July the 1st is Keti Koti. Maybe you knew this, but I didn’t until last year. Keti Koti is the Surinamese day of emancipation. In Amsterdam it is celebrated with a festival in the park near me. I presume it’s a lot bigger in Suriname.
Keti Koti means something like “chain cutting” and celebrates the day that slavery was officially abolished. At least that’s what gives it the date. What people are actually celebrating is the slaves being freed. Now in your naivety, you might be thinking, as I once did, “surely the day these things are declared is the day they happen.” *pats self on head.*
In the US a big day of celebration is Juneteenth (June 19th). This celebrates not the actual day that slavery was declared to be abolished and not the date it was enacted as a law, but it celebrates the day the slaves in Texas were told about the abolition.
Abraham Lincoln declared slavery illegal on September 22, 1862, but the law only came into effect on January 1, 1863, which itself seems a long time to wait. But it was only after military action two and a half years later this got announced to the citizens of Texas.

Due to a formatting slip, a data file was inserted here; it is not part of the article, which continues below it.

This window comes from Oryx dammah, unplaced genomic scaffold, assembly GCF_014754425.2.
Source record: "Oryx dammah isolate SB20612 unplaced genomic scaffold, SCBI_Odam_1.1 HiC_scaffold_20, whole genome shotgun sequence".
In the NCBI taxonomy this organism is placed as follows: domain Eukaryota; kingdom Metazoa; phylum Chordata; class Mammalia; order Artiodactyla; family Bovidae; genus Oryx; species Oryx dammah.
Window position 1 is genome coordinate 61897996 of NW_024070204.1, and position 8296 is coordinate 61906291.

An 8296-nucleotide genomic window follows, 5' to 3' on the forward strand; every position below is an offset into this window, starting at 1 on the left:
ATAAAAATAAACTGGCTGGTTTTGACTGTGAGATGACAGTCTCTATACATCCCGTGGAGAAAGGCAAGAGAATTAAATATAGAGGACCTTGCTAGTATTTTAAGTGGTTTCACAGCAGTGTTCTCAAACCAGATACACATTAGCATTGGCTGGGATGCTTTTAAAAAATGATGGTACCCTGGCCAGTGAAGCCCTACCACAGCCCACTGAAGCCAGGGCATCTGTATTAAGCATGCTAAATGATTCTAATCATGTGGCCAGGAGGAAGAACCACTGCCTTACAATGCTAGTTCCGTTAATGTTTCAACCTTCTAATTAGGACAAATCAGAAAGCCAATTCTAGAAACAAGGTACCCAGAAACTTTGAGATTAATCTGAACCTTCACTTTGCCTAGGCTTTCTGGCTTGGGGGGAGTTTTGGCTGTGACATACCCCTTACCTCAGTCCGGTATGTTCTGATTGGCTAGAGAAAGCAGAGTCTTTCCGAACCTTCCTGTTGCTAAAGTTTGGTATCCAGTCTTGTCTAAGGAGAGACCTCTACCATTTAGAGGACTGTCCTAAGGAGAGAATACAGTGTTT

In Suriname (a Dutch colony), slavery was abolished also in 1863 (on July 1st), but it would take ten years for it to come into full effect. Ten years! That’s a crazy long time. It was hailed as a ‘transition period’ which seems a very Dutch response to a problem. Namely, “We’re going to ban slavery but tolerate it.”
It’s no wonder people want to celebrate it finally coming about. Even 140 years later, in a cold, wet land far, far away.
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